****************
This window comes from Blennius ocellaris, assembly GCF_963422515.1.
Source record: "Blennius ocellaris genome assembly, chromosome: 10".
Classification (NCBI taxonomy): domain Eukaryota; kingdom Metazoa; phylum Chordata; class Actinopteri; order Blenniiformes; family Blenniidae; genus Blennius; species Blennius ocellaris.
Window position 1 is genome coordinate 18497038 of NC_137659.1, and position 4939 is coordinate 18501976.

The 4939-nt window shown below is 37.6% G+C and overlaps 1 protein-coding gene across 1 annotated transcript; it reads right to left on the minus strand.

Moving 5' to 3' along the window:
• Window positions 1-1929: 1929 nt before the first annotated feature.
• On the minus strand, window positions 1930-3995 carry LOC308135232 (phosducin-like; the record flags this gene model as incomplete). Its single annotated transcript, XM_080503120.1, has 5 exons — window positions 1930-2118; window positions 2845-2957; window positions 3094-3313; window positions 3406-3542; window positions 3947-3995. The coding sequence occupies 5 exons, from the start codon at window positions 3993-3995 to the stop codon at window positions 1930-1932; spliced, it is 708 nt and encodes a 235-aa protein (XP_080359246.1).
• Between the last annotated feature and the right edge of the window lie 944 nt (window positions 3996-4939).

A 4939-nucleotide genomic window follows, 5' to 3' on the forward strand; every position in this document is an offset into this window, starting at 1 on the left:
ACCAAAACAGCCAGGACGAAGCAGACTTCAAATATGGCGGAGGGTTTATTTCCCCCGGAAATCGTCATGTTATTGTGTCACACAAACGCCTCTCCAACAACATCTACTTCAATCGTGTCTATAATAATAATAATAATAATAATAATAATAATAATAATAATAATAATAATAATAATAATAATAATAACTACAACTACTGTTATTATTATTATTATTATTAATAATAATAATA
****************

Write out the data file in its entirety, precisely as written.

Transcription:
This window comes from Blennius ocellaris, assembly GCF_963422515.1.
Source record: "Blennius ocellaris genome assembly, chromosome: 10".
Classification (NCBI taxonomy): domain Eukaryota; kingdom Metazoa; phylum Chordata; class Actinopteri; order Blenniiformes; family Blenniidae; genus Blennius; species Blennius ocellaris.
Window position 1 is genome coordinate 18497038 of NC_137659.1, and position 4939 is coordinate 18501976.

The 4939-nt window shown below is 37.6% G+C and overlaps 1 protein-coding gene across 1 annotated transcript; it reads right to left on the minus strand.

Moving 5' to 3' along the window:
• Window positions 1-1929: 1929 nt before the first annotated feature.
• On the minus strand, window positions 1930-3995 carry LOC308135232 (phosducin-like; the record flags this gene model as incomplete). Its single annotated transcript, XM_080503120.1, has 5 exons — window positions 1930-2118; window positions 2845-2957; window positions 3094-3313; window positions 3406-3542; window positions 3947-3995. The coding sequence occupies 5 exons, from the start codon at window positions 3993-3995 to the stop codon at window positions 1930-1932; spliced, it is 708 nt and encodes a 235-aa protein (XP_080359246.1).
• Between the last annotated feature and the right edge of the window lie 944 nt (window positions 3996-4939).

A 4939-nucleotide genomic window follows, 5' to 3' on the forward strand; every position in this document is an offset into this window, starting at 1 on the left:
ACCAAAACAGCCAGGACGAAGCAGACTTCAAATATGGCGGAGGGTTTATTTCCCCCGGAAATCGTCATGTTATTGTGTCACACAAACGCCTCTCCAACAACATCTACTTCAATCGTGTCTATAATAATAATAATAATAATAATAATAATAATAATAATAATAATAATAATAATAATAATAATAATAACTACAACTACTGTTATTATTATTATTATTATTAATAATAATAATA